Cusseta is located in southeast Chambers County in the east-central part of the state. It has a mayor/city council form of government. Patrick Floyd Pat Garrett (1850-1908),
the sheriff who shot infamous outlaw Billy the Kid, was born near Cusseta.
Cusseta is located near the site of a Creek town of the same name. The current town of Cusseta developed along the Montgomery and West Point Railroad line after the Creeks were forced from their land in the early 1830s. The town was first known as Blackstone after a man named Black who had built a trading post in the area. The first post office was established in 1837, as was an all-male school, Cusseta Academy. A girls' academy opened in 1849 but closed in 1863. Cusseta Academy was burned by a Union raiding party led by Gen. James H. Wilson during the Civil War, as was the train depot and the train tracks. Cusseta was first incorporated in 1853, but that incorporation lapsed. The town reincorporated in 2007.
Cusseta's population according to the 2010 Census was 123. Of that number, 95.9 percent of respondents identified themselves as white, 2.4 percent as African American, and 1.6 percent as Asian. The town's median household income, according to 2010 estimates, was $28,750, and the per capita income was $18,719.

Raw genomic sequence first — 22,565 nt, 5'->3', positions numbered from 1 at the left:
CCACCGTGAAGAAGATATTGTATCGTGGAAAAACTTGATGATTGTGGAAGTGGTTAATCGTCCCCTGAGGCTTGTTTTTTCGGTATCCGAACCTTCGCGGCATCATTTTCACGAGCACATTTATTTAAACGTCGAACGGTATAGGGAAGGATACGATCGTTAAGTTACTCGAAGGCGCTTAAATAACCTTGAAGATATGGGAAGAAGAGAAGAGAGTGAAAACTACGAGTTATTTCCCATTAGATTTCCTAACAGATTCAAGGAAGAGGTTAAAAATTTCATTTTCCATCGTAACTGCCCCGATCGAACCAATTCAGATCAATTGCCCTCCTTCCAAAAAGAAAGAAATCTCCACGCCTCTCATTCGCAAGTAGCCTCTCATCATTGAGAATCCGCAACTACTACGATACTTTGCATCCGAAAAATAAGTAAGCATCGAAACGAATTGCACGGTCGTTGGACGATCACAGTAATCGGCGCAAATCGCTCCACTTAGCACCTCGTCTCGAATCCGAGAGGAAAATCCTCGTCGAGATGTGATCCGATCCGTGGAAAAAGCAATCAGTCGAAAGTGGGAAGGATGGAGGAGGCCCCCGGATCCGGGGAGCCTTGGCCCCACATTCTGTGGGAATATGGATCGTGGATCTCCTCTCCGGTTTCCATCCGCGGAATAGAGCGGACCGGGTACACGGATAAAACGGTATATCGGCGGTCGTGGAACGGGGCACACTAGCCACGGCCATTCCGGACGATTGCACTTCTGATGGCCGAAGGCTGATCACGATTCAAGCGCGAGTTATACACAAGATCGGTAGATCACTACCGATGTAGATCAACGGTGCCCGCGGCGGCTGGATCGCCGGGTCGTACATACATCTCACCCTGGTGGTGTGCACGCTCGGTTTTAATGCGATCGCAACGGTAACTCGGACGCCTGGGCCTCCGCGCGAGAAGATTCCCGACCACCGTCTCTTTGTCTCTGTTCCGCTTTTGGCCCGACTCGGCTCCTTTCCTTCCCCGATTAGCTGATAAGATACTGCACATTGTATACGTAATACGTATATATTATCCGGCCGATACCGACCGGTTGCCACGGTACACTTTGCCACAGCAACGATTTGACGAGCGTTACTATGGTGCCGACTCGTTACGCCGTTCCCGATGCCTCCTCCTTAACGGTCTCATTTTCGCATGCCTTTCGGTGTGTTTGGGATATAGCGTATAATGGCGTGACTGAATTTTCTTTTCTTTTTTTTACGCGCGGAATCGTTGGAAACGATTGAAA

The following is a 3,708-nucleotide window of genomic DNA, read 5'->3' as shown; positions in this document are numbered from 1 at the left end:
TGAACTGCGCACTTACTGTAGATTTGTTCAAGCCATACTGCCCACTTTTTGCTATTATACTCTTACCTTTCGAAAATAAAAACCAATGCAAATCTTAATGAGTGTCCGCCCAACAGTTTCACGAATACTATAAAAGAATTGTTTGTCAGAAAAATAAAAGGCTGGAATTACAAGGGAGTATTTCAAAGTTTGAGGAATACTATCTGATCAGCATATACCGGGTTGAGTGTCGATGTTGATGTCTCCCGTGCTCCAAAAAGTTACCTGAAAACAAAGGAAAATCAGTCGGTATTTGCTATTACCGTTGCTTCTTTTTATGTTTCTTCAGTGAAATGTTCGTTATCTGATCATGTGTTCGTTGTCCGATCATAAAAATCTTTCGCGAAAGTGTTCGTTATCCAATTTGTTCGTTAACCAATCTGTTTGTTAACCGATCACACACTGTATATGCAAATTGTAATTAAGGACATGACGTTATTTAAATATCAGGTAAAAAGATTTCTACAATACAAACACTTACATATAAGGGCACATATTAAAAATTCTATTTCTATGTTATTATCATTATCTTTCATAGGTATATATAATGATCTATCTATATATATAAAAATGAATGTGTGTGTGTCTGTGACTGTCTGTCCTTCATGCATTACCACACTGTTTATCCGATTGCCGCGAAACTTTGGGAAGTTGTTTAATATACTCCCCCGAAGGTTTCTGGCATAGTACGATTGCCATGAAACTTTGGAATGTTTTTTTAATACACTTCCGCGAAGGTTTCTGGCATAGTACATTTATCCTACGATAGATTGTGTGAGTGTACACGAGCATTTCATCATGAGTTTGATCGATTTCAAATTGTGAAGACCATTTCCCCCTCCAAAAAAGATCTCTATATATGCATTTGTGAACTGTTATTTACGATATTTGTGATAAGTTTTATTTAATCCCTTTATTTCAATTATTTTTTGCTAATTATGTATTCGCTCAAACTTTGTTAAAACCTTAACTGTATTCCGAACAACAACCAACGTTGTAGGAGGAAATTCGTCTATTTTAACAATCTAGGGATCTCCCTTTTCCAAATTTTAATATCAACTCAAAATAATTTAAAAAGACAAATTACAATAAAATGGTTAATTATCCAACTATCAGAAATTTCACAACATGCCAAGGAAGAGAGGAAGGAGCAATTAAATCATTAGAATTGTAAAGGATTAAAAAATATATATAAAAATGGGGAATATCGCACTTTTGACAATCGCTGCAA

According to 2010 Census estimates, the work force in Cusseta was divided among the following industrial categories:
· Transportation and warehousing and utilities (32.1 percent)
· Retail trade (25.0 percent)
· Manufacturing (17.9 percent)
· Construction (14.3 percent)
· Educational services, and health care and social assistance (10.7 percent)
Students in Cusseta attend Chambers County schools; no public schools are located within the town limits.
Cusseta lies at the crossroads of County Road 83, which runs north-south, and County Road 389, which runs east-west and connects with Interstate 85 approximately four miles southeast of town. CSX Transportation Inc. runs a rail line through the town.
Events and Places of Interest
Fort Cusseta Historic Site, located just outside Cusseta, houses the remains of a log fort built by settlers in the mid-1830s during the period of Indian removal. Portions of the fort's massive walls still remain.
Chambers County Heritage Book Committee. The Heritage of Chambers County, Alabama. Clanton, Ala.: Heritage Publishing Consultants, 1999
James P. Kaetz
Published November 21, 2013
Last updated November 25, 2013